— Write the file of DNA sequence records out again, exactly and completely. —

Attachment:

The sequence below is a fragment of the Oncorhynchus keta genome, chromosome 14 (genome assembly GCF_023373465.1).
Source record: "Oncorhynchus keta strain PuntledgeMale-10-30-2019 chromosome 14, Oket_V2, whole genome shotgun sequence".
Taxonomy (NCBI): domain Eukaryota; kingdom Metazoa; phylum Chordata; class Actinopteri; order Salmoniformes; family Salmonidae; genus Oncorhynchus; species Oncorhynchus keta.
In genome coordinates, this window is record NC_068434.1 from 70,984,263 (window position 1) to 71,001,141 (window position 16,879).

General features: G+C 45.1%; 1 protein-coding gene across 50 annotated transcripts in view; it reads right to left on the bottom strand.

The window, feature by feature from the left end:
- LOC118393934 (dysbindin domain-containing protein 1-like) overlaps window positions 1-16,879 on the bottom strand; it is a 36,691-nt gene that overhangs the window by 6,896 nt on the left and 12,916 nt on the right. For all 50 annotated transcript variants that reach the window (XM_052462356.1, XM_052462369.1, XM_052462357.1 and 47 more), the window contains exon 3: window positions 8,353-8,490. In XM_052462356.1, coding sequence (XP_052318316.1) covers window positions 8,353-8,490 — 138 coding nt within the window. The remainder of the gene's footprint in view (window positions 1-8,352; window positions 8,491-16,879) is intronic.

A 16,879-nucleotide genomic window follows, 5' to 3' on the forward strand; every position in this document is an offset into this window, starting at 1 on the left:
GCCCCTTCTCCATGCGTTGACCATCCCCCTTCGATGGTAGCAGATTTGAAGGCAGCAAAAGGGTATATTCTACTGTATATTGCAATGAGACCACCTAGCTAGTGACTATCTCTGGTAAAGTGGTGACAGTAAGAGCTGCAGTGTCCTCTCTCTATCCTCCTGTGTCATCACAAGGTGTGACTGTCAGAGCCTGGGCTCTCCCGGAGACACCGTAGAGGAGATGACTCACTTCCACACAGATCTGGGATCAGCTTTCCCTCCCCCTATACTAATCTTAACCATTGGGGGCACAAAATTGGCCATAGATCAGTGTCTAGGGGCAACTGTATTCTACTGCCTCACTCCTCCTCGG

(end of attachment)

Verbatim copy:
The sequence below is a fragment of the Oncorhynchus keta genome, chromosome 14 (genome assembly GCF_023373465.1).
Source record: "Oncorhynchus keta strain PuntledgeMale-10-30-2019 chromosome 14, Oket_V2, whole genome shotgun sequence".
Taxonomy (NCBI): domain Eukaryota; kingdom Metazoa; phylum Chordata; class Actinopteri; order Salmoniformes; family Salmonidae; genus Oncorhynchus; species Oncorhynchus keta.
In genome coordinates, this window is record NC_068434.1 from 70,984,263 (window position 1) to 71,001,141 (window position 16,879).

General features: G+C 45.1%; 1 protein-coding gene across 50 annotated transcripts in view; it reads right to left on the bottom strand.

The window, feature by feature from the left end:
- LOC118393934 (dysbindin domain-containing protein 1-like) overlaps window positions 1-16,879 on the bottom strand; it is a 36,691-nt gene that overhangs the window by 6,896 nt on the left and 12,916 nt on the right. For all 50 annotated transcript variants that reach the window (XM_052462356.1, XM_052462369.1, XM_052462357.1 and 47 more), the window contains exon 3: window positions 8,353-8,490. In XM_052462356.1, coding sequence (XP_052318316.1) covers window positions 8,353-8,490 — 138 coding nt within the window. The remainder of the gene's footprint in view (window positions 1-8,352; window positions 8,491-16,879) is intronic.

A 16,879-nucleotide genomic window follows, 5' to 3' on the forward strand; every position in this document is an offset into this window, starting at 1 on the left:
GCCCCTTCTCCATGCGTTGACCATCCCCCTTCGATGGTAGCAGATTTGAAGGCAGCAAAAGGGTATATTCTACTGTATATTGCAATGAGACCACCTAGCTAGTGACTATCTCTGGTAAAGTGGTGACAGTAAGAGCTGCAGTGTCCTCTCTCTATCCTCCTGTGTCATCACAAGGTGTGACTGTCAGAGCCTGGGCTCTCCCGGAGACACCGTAGAGGAGATGACTCACTTCCACACAGATCTGGGATCAGCTTTCCCTCCCCCTATACTAATCTTAACCATTGGGGGCACAAAATTGGCCATAGATCAGTGTCTAGGGGCAACTGTATTCTACTGCCTCACTCCTCCTCGG